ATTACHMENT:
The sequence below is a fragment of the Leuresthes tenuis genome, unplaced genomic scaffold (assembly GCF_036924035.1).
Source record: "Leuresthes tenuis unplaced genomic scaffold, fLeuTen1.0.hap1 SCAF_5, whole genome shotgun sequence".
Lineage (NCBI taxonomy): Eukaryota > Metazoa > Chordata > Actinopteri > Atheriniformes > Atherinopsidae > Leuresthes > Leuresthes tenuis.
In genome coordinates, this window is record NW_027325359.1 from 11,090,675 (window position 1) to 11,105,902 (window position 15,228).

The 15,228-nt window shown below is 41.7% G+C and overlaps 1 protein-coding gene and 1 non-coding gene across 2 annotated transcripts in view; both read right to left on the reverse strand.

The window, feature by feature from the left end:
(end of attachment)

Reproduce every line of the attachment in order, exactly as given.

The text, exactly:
The sequence below is a fragment of the Leuresthes tenuis genome, unplaced genomic scaffold (assembly GCF_036924035.1).
Source record: "Leuresthes tenuis unplaced genomic scaffold, fLeuTen1.0.hap1 SCAF_5, whole genome shotgun sequence".
Lineage (NCBI taxonomy): Eukaryota > Metazoa > Chordata > Actinopteri > Atheriniformes > Atherinopsidae > Leuresthes > Leuresthes tenuis.
In genome coordinates, this window is record NW_027325359.1 from 11,090,675 (window position 1) to 11,105,902 (window position 15,228).

The 15,228-nt window shown below is 41.7% G+C and overlaps 1 protein-coding gene and 1 non-coding gene across 2 annotated transcripts in view; both read right to left on the reverse strand.

The window, feature by feature from the left end: